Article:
How Glasgow Flourished, 1714 – 1837


In the summer of 2014, when Glasgow played host to the Commonwealth Games, Kelvingrove Art Gallery and Museum held a special exhibition called How Glasgow Flourished, 1714 – 1837. This endorsed Glasgow Museum’s commitment to displaying objects and stories about the city’s historic links with transatlantic chattel slavery in America and the West Indies.

The central core of the exhibition was about the way Glasgow’s businessmen worked. This included a display on slavery and cheap labour, as this was a vital ingredient of their success. A variety of objects were displayed, including a textile and a ceramic teapot both showing slave boys and archives from the Mitchell Library showing a Caribbean plantation house, a letter book from India and a form awarding freedom. The exhibition attracted 60,000 people and the accompanying book, Introducing Georgian Glasgow (ISBN: 9781908638069), provided a lasting legacy.

Another display about slavery followed two years later. While How Glasgow Flourished was a temporary exhibition, what was installed in in Kelvingrove’s ‘Glasgow Stories’ gallery was intended as a long-term display. Here there is a small collection of objects which carry the message about Glasgow’s part in slavery in the 1700s when the so-called Tobacco Lords ran the city’s affairs. A Robert Harvie portrait of Lord Provost Arthur Connell, a textile once belonging to the Campbell family who owned Jamaican sugar plantations, with a sugar bowl, snuff box and trade token complement objects relating to Glasgow itself, including  a map and prints of views of the city and one of its mansions in its New Town. Slavery generated the wealth which these businessmen then spent on their property and lavish lifestyles.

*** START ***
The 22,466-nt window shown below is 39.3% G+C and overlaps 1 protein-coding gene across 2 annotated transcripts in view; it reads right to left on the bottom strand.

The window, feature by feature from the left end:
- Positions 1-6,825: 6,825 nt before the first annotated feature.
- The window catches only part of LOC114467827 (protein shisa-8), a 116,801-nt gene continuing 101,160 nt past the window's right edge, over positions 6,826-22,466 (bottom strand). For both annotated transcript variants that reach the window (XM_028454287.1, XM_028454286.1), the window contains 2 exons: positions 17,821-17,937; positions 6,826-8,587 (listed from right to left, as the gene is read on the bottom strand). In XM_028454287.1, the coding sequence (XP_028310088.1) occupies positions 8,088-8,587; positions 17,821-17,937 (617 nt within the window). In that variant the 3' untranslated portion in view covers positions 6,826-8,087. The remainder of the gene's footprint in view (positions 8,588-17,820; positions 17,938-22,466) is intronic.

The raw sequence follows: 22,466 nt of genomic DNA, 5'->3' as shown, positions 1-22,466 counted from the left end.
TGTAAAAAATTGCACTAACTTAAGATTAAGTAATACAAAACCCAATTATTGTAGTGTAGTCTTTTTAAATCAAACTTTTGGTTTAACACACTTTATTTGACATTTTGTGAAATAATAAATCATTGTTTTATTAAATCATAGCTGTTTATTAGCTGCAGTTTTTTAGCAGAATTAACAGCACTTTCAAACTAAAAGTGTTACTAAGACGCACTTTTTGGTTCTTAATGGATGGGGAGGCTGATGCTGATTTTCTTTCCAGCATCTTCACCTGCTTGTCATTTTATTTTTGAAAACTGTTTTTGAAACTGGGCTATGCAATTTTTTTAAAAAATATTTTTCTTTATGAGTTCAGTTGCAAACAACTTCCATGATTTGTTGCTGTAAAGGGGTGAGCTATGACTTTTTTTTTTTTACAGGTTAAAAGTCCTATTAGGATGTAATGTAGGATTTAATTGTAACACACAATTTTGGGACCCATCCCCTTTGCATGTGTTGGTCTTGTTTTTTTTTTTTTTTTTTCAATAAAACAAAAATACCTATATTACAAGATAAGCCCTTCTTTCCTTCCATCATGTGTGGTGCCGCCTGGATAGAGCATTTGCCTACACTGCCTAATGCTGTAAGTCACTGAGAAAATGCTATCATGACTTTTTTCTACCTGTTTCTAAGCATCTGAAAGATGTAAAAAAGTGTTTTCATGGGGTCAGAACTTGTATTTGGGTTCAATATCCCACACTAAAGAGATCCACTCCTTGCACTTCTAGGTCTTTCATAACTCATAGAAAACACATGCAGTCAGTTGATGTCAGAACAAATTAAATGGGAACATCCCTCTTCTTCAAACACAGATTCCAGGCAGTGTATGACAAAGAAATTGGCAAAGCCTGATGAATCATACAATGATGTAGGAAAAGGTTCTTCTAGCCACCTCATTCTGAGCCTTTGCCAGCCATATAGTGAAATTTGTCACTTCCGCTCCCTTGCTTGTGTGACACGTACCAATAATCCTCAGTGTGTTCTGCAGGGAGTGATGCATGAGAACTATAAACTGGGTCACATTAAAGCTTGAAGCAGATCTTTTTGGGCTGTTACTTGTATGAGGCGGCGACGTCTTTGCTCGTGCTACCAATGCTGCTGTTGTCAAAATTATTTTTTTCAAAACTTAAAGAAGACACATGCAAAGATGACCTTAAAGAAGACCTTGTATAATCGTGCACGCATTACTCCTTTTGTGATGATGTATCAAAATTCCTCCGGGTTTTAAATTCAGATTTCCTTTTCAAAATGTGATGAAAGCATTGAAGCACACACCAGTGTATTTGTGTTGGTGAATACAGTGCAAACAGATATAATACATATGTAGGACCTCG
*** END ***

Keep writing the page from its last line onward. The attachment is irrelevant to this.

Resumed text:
Dr Anthony Lewis
Curator of Scottish History

For more information on Glasgow Museums’ collections please visit http://collections.glasgowmuseums.com/  Images (c) CSG CIC Glasgow Museums Collection

How Glasgow Flourished Exhibition

GeorgianRotator

9781908638069

Leave a Reply

Fill in your details below or click an icon to log in:

WordPress.com Logo

You are commenting using your WordPress.com account. Log Out /  Change )

Google+ photo

You are commenting using your Google+ account. Log Out /  Change )

Twitter picture

You are commenting using your Twitter account. Log Out /  Change )

Facebook photo

You are commenting using your Facebook account. Log Out /  Change )

Connecting to %s